There is an episode of Star Trek in which Captain Kirk and Spock are confronted by their evil doppelgängers who are identical in every way except for their more nefarious, diabolical character.
The social networking community Facebook has just such an evil doppelgänger - and it is called Koobface.
Cybercrime thrives not just because of ingenuity and lawlessness, but because of social media opportunities. Koobface (an anagram of Facebook) succeeds by mimicking normal social networking behaviour. It is like a digital amoeba, living parasitically on our sharing habits. It leverages the most successful of all age-old criminal techniques - our readiness to extend trust - with our eagerness to click on links. We have become conditioned into a world of intense social interaction. We click on website addresses and documents like mice clicking on pellet dispensers. And it is that conditioned tendency that Koobface exploits with precision.
We undertook this investigation as a continuation of our work on cyber espionage that began with Tracking Ghostnet and Shadows in the Cloud. In both cases, we found that the attackers' systems were built upon off-the-shelf crimeware code and tradecraft, readily obtained and applied either by state-based actors or commissioned from criminals all too ready to serve as privateers to sell their wares to the highest bidder.
We were intrigued: if the criminal merchants of code were ready to engage in the high-end of the exploitation market - breaking into government systems to obtain sensitive documents - then what was going on in the streets, and the myriad globalized pathways of cyberspace that now connect more than two-thirds of humanity?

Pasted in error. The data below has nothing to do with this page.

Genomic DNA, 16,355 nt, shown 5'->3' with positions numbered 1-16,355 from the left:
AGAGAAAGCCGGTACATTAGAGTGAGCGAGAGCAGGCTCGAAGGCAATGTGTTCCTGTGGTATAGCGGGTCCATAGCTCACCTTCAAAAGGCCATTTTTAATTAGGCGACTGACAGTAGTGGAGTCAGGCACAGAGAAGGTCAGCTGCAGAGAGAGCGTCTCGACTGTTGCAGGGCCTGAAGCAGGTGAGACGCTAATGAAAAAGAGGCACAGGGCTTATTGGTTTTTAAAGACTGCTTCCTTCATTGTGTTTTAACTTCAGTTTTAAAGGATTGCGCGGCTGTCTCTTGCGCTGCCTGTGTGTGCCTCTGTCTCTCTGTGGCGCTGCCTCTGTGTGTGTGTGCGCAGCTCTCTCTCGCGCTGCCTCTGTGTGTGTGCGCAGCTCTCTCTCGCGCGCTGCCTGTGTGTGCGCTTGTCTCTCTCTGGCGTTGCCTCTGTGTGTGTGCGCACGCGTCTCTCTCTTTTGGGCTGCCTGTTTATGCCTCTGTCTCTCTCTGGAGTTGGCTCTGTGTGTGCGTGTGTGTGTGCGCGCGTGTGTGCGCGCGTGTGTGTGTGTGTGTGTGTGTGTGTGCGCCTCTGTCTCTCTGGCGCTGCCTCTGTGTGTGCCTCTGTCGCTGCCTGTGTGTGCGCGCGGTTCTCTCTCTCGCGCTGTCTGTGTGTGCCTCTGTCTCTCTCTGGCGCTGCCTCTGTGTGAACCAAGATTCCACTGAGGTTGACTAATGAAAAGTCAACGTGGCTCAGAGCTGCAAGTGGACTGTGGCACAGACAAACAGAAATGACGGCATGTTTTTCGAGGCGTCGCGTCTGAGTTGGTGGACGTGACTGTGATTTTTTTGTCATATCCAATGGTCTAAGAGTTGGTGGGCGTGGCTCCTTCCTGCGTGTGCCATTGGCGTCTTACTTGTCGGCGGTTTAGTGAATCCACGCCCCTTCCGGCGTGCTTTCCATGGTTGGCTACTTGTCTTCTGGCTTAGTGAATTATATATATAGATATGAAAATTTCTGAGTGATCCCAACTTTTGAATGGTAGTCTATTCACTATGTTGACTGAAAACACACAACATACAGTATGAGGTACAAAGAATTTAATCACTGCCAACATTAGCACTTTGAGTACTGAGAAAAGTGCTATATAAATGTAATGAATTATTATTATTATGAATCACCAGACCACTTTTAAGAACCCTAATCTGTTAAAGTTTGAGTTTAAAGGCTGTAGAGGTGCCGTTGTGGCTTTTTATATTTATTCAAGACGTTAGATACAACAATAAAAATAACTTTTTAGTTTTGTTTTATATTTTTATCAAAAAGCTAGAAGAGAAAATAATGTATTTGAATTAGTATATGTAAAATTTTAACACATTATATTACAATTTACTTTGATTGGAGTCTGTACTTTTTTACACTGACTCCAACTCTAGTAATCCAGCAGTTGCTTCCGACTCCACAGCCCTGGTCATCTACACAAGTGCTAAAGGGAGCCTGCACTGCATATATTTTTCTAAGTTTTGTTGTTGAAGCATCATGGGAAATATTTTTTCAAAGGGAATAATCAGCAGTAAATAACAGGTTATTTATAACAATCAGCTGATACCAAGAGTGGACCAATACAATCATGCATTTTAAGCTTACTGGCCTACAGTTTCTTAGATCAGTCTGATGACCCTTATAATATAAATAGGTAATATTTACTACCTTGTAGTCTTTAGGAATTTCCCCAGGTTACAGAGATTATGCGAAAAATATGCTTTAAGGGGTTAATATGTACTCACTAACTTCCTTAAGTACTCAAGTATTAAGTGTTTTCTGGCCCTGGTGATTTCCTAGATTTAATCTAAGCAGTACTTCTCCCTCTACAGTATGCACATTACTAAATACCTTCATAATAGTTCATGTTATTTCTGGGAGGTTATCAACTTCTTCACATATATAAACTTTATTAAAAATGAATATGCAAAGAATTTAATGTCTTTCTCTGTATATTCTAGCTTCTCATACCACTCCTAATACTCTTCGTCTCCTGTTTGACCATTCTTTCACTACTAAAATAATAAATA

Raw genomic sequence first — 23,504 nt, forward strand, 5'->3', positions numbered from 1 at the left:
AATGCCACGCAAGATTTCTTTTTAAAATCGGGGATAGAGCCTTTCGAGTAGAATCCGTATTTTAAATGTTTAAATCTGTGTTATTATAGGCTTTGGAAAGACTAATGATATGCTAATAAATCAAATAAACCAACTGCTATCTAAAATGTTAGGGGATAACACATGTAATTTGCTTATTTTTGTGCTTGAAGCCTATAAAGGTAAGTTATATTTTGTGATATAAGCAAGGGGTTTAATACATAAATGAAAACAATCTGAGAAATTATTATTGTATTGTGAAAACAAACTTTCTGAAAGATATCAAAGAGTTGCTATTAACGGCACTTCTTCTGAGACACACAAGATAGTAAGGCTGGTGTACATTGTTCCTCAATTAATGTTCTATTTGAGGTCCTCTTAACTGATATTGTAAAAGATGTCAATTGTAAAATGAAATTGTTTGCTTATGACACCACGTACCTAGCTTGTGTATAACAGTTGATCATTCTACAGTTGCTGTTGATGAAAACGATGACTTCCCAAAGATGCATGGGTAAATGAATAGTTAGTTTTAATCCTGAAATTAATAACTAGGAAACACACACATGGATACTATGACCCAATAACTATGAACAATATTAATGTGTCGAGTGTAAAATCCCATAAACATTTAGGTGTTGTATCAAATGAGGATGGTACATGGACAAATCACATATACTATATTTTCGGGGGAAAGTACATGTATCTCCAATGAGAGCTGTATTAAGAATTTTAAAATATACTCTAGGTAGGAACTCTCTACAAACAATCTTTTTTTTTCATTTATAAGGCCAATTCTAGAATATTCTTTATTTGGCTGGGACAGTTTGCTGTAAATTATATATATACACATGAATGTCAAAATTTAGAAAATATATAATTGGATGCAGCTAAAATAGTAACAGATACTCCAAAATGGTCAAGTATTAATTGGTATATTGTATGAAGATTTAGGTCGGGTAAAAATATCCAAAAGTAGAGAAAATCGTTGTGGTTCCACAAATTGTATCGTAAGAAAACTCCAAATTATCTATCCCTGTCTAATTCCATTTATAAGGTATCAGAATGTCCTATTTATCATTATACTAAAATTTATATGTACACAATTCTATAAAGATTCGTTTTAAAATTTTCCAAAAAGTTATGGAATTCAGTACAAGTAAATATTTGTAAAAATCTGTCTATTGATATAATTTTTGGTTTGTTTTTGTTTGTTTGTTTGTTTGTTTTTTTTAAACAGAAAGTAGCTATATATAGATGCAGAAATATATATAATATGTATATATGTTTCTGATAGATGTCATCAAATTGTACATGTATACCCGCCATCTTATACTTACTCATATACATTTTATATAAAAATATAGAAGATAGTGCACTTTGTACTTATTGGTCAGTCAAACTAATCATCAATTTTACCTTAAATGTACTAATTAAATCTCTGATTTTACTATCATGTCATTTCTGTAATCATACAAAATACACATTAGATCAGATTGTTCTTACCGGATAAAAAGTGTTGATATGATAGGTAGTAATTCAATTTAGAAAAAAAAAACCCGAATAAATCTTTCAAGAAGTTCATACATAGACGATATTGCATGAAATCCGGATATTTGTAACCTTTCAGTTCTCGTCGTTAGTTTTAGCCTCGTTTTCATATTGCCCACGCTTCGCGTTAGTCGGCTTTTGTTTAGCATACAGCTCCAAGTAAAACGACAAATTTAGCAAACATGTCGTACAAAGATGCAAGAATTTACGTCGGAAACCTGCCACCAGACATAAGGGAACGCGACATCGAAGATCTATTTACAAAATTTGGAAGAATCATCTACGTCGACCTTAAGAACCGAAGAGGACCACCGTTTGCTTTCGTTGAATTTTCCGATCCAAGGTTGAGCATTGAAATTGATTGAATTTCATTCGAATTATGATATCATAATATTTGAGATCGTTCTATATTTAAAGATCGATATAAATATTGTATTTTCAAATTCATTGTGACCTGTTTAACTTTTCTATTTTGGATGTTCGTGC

As with those earlier cases, our lead technical researcher Nart Villeneuve was able to take advantage of mistakes made on the part of the attackers to secure their own infrastructure; our access was almost comprehensive, allowing us insight into their inner workings for a period of months.
What we found with Koobface gave us pause: clearly cybercrime is profitable, but equally clearly, there is little incentive or even basis for our existing institutions of policing to do much about it.
The entrée point for Koobface is almost irresistible: a link sent from a fake "friend" prompting a visit to a video site that purportedly reveals the recipient captured naked from a hidden web cam. Who wouldn't follow that link? But for the hapless recipient, that one click leads down a Kafka-esque rabbit hole of viruses and trojan horses, and straight into the tentacles of the Koobface network.
The mechanisms put in place by Koobface operators to generate revenue walk a very fine line, and are at times so subtle that it is difficult, if not impossible to identify who, if anyone, is actually a victim.
Although our investigation determined the Koobface gang drew revenues of more than $2-million a year, the combined earnings were derived from thousands of individual micro-transactions on the order of a fraction of a penny each, spread across victims in dozens of national jurisdictions. Each commandeered computer that clicked on an online ad or downloaded a fake anti-virus package generated a cut for the gang. So meticulous were the attackers that they created an automatic text message alert to themselves each day summing up their spoils.
Without a victim, particularly a complainant, it is almost impossible for a police force to justify the resources to investigate a case like Koobface. Police officers ask: what's the crime? Prosecutors ask: what or whom am I supposed to prosecute? In the case of Koobface, it is almost as if the system were purposefully designed to fall between the cracks of both questions.